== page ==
“What I can tell you in my own opinion and experience is that is where you start to get leaps in performance and changes in behaviour around focusing on what makes us good and not getting blindsided by the time you possibly don’t get there.”

Cardiff Met University is one of six universities in the UK to have a team in the top divisions of both men's and women’s rugby and, alongside this, they also have nine BUCS teams across the club playing on a Wednesday. 

There is often an abundance of talent below the top teams and with his role allowing Barber to work across the whole club, he is eager to get the best out of his players at every level.

"I’d say, yeah, we are in a good space," continues the Welshman. "There are good quality talents and good individuals within that (the club but naturally, you only find some of that out once you get into it and you test and challenge them outside the rugby field.

"And yes, there’s potentially going to be individuals in there who then start to leap up teams and hold their hands up for getting up that ladder. That’s what makes a good environment, one that is aspirational."

Having won an Olympic gold medal as Head Coach of the Fiji sevens at Toyko 2020, and also worked with high-performing Cardiff Blues and Edinburgh squads, Baber's coaching CV speaks for itself. Despite university rugby being a completely new environment, the 51-year-old’s coaching fundamentals remain the same.

"It is a bit cliche, but one of the biggest characteristics of coaches is authenticity and understanding. You know, what you are as a person, how you create relationships and rapport.

"How do you influence others? Not necessarily to have the same views as yourself, but influence them to open their minds to how they potentially can achieve things that they didn’t think they potentially would be able to.

"Fundamentally, coaching is no different if I'm coaching for my kids at a young age or if I'm having a conversation with someone that's going through difficult things in their lives. Coaching is essentially about a relationship."

Having been away from his family for seven months during preparations for the Tokyo 2020 Olympics, Baber is no doubt enjoying having his son, Adam, close by as he enters his second year of studies at Cardiff Met.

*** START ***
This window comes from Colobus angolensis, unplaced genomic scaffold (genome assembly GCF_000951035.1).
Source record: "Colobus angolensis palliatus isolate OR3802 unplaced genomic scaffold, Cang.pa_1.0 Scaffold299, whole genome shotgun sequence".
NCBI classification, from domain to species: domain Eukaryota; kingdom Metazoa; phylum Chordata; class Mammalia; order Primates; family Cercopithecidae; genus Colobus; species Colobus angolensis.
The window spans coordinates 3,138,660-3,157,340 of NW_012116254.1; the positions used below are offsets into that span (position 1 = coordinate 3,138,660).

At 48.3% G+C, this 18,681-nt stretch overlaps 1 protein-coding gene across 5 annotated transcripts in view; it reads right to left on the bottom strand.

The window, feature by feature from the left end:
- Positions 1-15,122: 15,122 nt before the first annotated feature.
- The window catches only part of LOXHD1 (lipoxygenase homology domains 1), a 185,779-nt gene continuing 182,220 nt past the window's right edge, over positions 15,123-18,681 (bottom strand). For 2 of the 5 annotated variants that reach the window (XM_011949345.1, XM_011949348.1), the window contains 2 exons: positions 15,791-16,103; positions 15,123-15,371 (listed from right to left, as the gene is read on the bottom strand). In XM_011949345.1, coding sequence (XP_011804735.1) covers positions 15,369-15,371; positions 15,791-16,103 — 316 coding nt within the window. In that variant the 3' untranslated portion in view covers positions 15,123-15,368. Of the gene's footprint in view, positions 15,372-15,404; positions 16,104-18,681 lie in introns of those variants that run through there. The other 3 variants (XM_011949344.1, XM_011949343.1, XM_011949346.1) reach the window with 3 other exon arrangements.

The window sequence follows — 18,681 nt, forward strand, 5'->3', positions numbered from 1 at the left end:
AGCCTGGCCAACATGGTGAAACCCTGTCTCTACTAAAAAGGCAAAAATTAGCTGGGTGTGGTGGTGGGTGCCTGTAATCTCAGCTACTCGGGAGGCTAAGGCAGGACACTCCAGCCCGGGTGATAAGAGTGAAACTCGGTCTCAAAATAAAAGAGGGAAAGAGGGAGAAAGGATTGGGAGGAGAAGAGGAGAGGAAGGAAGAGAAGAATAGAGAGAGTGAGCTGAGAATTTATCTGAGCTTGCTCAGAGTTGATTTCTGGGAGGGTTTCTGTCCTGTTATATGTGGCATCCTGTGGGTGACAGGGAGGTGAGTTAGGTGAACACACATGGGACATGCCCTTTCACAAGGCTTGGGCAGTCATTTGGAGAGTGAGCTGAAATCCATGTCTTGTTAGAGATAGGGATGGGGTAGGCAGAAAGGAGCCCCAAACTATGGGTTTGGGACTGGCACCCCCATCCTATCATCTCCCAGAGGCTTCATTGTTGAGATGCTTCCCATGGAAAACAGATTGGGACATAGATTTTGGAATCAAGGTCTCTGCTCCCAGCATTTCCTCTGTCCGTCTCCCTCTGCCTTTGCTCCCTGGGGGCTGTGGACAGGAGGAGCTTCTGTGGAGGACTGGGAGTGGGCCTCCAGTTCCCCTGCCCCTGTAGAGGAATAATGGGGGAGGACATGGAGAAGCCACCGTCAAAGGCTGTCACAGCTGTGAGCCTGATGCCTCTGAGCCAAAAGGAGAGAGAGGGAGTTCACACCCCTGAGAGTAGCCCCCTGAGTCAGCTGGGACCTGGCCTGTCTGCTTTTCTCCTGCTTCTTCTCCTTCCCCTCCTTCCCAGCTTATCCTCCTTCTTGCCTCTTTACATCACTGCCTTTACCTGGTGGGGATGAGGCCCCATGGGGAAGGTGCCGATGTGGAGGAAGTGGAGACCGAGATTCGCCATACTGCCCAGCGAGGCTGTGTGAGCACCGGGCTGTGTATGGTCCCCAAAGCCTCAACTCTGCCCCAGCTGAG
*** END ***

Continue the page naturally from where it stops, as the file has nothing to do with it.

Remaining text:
"He was away in Kenya in the summer playing for the Hong Kong under-20s side and unfortunately on his first session back in Cardiff, he broke his hand.

"It’s an unlucky situation, but he’s ambitious and he wants to make the most of himself and I’m hopeful he gets over these injuries. He really enjoys the rugby here and like all players who want to make it up to that performance group, he wants to challenge himself."

The ambitious environment Baber is now a part of at Cardiff Met is clear to see and as he continues his role, he will hope for more of the same success he has achieved throughout his illustrious coaching career so far.

BUCS Super Rugby Round-Up 

Baber will undoubtedly be impressed with how his teams performed this week. Cardiff Met pulled off a wonderful 17-10 win against second-placed Loughborough University to gain their first victory since round three.

Exeter University continued their dominance this season as they reached the halfway stage of the campaign unbeaten. In their latest success, they overcame a resilient Leeds Beckett University side to secure all 5 points in a 33-24 win. 

Elsewhere, Durham University and Bath University achieved bonus points victories at home, with the two sides both winning 27-7 against Swansea University and Cardiff University respectively.

Women’s National League Round-Up

Cardiff Met University welcomed Exeter University to the Welsh capital and having beaten last year's finalists in Round Four, the league leaders completed the double over the Devonian side, as they came back from behind three times to win 24-22.

Elsewhere, Edinburgh University made it back-back to wins as a 58-0 demolition of Cardiff University takes them up to second place.